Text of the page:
Toni Morrison, Song of Solomon (1977)

December 25th, 2012 § 0 comments

The North Carolina Mutual Life Insurance agent promised to fly from Mercy to the other side of Lake Superior at three o’clock.  Two days before the event was to take place he tacked a note on the door of his little yellow house:

     At 3:00 p.m. on Wednesday the 18th of February,
     1931, I will take off from Mercy and fly away on
     my own wings.  Please forgive me.  I loved you all.
                                (signed) Robert Smith, Ins. agent (p. 9)

Toni Morrison’s 1977 novel, Song of Solomon, is perhaps the closest American equivalent to the magic realism found in Gabriel García Márquez’s classic One Hundred Years of Solitude.  Comparison to other authors’ works, unless done well, often fails to place properly the book being considered.  However, Song of Solomon‘s intricate weaving of nearly a half-century of one fictional African American family’s history with the complex social and political situations, not to mention that this admixture also includes lyrical passages that combine elements of the spiritual, the apocalyptic, and the speculative, leads to a novel whose closest spiritual counterpart is the above-mentioned One Hundred Years of Solitude.  However, this is not to say that the two novels share much in the way of plot structure or internal dynamics; the main similarity is in how powerful of an effect the entire story ends up having on the reader.

Song of Solomon covers the life of the Dead family from the 1920s until the time of the Civil Rights Movement of the 1950s and 1960s.  There are four main characters:  Pilate, Milkman, Corinthians, and Guitar.  In each of these characters, two male and two female, Morrison explores a whole host of issues, ranging from how African American females are treated by both Caucasians of either gender and by African American males to issues of racial injustice to dreams to the conflict between received spoken culture and the dominant, mass communication-oriented culture surrounding the African American families of Mercy.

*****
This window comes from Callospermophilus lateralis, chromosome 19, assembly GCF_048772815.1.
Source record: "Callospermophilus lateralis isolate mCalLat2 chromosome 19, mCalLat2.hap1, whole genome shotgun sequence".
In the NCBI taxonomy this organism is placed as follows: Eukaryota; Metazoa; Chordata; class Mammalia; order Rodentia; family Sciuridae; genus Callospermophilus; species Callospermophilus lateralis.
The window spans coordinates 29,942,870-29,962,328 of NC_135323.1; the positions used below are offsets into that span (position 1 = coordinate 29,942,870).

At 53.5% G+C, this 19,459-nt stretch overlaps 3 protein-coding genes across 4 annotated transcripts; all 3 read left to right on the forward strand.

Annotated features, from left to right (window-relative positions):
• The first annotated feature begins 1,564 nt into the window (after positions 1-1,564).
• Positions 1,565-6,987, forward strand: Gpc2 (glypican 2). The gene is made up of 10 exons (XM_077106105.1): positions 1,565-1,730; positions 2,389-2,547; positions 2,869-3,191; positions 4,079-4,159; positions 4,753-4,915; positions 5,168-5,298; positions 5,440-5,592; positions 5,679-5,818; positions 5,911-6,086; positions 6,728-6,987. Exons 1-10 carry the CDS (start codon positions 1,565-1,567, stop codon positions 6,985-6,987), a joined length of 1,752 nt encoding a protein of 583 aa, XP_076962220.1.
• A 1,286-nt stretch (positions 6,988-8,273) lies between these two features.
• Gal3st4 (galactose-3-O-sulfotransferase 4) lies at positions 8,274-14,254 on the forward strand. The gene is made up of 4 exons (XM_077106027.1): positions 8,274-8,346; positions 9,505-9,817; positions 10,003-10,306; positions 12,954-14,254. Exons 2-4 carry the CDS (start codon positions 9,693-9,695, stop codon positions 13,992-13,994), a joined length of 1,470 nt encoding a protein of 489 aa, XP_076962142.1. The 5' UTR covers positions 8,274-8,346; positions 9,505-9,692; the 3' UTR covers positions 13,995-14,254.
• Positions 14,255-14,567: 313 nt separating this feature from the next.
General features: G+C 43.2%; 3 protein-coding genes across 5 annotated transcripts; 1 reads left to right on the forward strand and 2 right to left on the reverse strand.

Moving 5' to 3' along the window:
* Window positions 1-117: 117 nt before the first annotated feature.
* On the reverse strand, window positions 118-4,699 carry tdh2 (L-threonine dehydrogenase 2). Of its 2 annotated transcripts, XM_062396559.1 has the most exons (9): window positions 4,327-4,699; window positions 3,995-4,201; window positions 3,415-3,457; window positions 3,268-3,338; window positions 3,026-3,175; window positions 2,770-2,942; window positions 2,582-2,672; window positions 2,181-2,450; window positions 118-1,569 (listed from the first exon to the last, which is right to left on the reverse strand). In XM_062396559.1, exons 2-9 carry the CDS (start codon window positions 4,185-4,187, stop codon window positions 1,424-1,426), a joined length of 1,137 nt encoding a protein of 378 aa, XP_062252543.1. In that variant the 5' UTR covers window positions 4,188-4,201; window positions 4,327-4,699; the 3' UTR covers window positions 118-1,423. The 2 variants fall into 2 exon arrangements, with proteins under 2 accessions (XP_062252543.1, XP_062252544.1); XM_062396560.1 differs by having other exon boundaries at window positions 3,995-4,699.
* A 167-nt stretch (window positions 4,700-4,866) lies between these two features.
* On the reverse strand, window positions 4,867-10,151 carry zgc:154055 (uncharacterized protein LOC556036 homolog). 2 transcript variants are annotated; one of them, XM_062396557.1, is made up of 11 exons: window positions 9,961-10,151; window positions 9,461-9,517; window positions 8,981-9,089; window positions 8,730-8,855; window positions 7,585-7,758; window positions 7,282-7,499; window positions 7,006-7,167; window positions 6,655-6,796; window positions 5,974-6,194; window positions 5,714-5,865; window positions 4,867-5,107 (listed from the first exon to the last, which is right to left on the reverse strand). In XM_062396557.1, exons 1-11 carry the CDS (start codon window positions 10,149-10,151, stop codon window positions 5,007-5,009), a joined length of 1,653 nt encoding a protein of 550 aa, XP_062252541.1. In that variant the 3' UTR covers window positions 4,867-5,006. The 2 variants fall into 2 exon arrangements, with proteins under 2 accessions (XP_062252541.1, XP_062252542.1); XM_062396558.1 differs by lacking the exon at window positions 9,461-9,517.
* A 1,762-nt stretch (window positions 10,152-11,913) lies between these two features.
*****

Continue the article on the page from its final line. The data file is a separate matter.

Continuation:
Morrison deftly weaves all of these elements together into a tapestry that as one critic put it, serves not “a window into African American experience, but into the kitchen of its creation.”  Character is at the heart of these narratives of the Dead family.  From how Milkman’s mother reacted to the news of Mr. Smith’s attempted flight to the college-educated Corinthians dealing with the eccentricities and cluelessness of her Caucasian employer to discussions of race-related murders, Morrison imbues each of these conflicts with a vivid sense of just how difficult and (at times) how transformational these changes were for the characters.  It is easy for readers to shift back and forth between “liking” and “disliking” the characters based on their actions; they feel “real” and even for those such as myself who have not experienced most of what Morrison details, there is the sense of a shared human contact, of a emphatic bond developing between imagined characters and the readers trying to grasp the import of what is transpiring.